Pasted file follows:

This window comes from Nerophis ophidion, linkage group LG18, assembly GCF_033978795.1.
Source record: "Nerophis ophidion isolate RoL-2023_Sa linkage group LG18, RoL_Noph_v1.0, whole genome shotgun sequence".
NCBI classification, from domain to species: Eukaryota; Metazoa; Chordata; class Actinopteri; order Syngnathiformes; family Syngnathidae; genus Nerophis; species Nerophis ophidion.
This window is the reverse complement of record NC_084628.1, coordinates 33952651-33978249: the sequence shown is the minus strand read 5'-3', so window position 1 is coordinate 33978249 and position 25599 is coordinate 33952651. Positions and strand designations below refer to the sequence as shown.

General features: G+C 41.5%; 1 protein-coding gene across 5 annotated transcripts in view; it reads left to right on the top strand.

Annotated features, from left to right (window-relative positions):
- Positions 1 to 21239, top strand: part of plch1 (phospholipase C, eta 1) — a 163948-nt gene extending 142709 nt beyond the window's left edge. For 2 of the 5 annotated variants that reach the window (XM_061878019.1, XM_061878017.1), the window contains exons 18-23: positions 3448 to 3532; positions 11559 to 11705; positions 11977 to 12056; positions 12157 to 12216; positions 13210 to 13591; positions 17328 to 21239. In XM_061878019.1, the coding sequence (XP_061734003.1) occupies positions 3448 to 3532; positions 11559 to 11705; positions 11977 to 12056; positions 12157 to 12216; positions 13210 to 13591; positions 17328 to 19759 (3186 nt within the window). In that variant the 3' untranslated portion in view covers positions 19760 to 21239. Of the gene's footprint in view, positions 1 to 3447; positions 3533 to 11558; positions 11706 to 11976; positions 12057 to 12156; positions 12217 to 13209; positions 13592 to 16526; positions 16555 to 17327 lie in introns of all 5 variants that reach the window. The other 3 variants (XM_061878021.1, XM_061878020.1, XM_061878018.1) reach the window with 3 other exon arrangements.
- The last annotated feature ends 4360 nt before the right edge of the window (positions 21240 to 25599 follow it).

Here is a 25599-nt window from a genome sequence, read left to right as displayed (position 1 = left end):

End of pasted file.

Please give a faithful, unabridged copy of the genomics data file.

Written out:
This window comes from Nerophis ophidion, linkage group LG18, assembly GCF_033978795.1.
Source record: "Nerophis ophidion isolate RoL-2023_Sa linkage group LG18, RoL_Noph_v1.0, whole genome shotgun sequence".
NCBI classification, from domain to species: Eukaryota; Metazoa; Chordata; class Actinopteri; order Syngnathiformes; family Syngnathidae; genus Nerophis; species Nerophis ophidion.
This window is the reverse complement of record NC_084628.1, coordinates 33952651-33978249: the sequence shown is the minus strand read 5'-3', so window position 1 is coordinate 33978249 and position 25599 is coordinate 33952651. Positions and strand designations below refer to the sequence as shown.

General features: G+C 41.5%; 1 protein-coding gene across 5 annotated transcripts in view; it reads left to right on the top strand.

Annotated features, from left to right (window-relative positions):
- Positions 1 to 21239, top strand: part of plch1 (phospholipase C, eta 1) — a 163948-nt gene extending 142709 nt beyond the window's left edge. For 2 of the 5 annotated variants that reach the window (XM_061878019.1, XM_061878017.1), the window contains exons 18-23: positions 3448 to 3532; positions 11559 to 11705; positions 11977 to 12056; positions 12157 to 12216; positions 13210 to 13591; positions 17328 to 21239. In XM_061878019.1, the coding sequence (XP_061734003.1) occupies positions 3448 to 3532; positions 11559 to 11705; positions 11977 to 12056; positions 12157 to 12216; positions 13210 to 13591; positions 17328 to 19759 (3186 nt within the window). In that variant the 3' untranslated portion in view covers positions 19760 to 21239. Of the gene's footprint in view, positions 1 to 3447; positions 3533 to 11558; positions 11706 to 11976; positions 12057 to 12156; positions 12217 to 13209; positions 13592 to 16526; positions 16555 to 17327 lie in introns of all 5 variants that reach the window. The other 3 variants (XM_061878021.1, XM_061878020.1, XM_061878018.1) reach the window with 3 other exon arrangements.
- The last annotated feature ends 4360 nt before the right edge of the window (positions 21240 to 25599 follow it).

Here is a 25599-nt window from a genome sequence, read left to right as displayed (position 1 = left end):